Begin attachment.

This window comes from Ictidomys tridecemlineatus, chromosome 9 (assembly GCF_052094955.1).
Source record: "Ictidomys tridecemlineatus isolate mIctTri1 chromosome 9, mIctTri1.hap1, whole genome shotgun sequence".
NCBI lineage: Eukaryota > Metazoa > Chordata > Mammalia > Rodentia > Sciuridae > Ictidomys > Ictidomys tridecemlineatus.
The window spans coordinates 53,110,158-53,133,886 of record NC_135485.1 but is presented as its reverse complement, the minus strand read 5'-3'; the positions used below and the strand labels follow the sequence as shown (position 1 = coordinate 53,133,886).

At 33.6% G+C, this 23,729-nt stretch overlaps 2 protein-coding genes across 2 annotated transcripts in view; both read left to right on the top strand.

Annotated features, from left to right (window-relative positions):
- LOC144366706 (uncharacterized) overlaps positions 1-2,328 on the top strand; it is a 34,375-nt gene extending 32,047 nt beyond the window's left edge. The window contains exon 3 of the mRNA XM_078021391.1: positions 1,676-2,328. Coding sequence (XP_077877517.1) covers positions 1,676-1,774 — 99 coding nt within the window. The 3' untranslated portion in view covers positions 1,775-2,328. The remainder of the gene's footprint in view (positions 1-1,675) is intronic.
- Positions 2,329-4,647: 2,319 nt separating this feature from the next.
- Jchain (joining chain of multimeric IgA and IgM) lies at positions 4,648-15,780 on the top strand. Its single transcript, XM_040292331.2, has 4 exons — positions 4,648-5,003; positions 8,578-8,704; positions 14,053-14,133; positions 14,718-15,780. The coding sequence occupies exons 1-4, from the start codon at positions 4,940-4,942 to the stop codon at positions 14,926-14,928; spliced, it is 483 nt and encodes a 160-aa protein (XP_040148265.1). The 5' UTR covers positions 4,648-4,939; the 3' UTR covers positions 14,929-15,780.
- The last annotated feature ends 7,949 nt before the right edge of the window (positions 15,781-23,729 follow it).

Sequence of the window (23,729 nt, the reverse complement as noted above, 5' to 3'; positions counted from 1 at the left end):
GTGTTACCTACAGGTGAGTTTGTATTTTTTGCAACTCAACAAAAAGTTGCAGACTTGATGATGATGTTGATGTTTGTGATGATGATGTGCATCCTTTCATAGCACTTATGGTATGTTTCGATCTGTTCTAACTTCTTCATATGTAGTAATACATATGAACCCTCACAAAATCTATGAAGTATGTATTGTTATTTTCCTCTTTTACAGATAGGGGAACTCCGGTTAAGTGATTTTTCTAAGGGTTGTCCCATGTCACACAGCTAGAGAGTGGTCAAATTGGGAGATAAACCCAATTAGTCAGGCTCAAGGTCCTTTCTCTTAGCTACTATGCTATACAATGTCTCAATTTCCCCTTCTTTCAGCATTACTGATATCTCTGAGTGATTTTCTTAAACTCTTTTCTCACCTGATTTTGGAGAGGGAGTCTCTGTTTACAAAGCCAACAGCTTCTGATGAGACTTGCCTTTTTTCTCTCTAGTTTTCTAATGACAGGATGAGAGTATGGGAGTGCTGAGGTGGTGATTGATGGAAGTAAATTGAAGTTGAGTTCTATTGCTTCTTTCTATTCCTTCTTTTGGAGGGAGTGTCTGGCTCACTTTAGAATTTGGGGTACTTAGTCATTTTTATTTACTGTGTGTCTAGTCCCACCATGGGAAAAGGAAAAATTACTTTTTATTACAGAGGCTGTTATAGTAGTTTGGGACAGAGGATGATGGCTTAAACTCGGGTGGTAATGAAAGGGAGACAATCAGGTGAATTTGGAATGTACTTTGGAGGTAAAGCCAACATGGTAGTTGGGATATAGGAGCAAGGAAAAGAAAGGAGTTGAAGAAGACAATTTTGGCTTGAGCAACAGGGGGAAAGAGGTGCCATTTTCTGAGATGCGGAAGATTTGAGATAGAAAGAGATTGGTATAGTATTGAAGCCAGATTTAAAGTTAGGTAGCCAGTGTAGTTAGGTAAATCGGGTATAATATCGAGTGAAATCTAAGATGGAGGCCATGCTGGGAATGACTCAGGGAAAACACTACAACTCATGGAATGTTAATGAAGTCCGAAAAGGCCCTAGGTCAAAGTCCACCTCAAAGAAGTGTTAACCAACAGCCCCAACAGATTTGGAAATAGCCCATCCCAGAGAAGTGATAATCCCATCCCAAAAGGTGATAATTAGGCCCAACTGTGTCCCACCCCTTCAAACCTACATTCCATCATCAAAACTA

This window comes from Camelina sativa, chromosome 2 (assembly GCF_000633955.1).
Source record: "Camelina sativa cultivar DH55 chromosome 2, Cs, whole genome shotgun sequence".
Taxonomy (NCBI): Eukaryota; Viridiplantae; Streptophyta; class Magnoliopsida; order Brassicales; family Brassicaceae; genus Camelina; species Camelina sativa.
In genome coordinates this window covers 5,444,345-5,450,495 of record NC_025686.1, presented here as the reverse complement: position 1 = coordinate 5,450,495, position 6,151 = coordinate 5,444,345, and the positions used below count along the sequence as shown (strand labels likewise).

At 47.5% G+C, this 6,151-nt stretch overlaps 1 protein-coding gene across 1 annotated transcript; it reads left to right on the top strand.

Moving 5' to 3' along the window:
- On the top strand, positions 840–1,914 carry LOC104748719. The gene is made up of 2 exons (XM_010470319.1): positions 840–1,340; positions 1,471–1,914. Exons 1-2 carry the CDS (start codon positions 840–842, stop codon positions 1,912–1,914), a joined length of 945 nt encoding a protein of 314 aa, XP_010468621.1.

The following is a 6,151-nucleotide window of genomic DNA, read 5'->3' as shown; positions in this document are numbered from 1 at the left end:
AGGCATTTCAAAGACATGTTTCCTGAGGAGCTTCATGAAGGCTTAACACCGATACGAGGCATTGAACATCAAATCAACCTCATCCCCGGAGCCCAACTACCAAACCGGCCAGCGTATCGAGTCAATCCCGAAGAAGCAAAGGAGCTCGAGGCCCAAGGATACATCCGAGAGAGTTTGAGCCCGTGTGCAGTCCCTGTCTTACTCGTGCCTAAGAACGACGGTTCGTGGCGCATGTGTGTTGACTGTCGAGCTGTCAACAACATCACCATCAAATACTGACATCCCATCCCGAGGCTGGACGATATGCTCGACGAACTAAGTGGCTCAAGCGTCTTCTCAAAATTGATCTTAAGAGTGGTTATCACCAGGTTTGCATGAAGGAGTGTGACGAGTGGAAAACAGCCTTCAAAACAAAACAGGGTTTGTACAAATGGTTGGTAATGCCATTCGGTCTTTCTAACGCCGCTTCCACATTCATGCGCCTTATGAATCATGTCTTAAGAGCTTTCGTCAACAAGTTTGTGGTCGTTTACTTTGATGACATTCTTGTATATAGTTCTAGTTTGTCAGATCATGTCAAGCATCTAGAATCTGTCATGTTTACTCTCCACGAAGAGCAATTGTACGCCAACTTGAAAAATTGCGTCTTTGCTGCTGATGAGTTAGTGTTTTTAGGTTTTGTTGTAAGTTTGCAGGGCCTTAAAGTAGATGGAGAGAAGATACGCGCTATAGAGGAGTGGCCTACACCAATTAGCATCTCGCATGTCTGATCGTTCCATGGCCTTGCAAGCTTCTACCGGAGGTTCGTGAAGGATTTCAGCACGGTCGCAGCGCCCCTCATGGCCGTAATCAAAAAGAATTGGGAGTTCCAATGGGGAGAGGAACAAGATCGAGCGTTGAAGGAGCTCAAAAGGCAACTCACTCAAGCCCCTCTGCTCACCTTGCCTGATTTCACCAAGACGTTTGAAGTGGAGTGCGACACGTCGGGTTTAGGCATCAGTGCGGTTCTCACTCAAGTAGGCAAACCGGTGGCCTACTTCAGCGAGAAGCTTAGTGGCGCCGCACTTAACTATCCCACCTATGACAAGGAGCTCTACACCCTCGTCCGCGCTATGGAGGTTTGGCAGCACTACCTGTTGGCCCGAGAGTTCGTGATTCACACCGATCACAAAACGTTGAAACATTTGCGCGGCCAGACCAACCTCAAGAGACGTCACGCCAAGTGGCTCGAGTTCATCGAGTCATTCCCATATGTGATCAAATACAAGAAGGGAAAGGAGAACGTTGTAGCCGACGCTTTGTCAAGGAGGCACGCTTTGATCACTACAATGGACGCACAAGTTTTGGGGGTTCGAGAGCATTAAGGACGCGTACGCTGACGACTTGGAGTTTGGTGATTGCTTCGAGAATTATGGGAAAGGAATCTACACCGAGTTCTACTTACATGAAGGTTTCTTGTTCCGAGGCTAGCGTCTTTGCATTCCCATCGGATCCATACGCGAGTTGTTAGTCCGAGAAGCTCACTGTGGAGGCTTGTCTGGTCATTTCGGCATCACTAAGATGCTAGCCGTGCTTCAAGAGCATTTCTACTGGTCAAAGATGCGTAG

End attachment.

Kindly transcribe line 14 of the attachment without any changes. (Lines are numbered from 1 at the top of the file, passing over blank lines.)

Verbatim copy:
Source record: "Camelina sativa cultivar DH55 chromosome 2, Cs, whole genome shotgun sequence".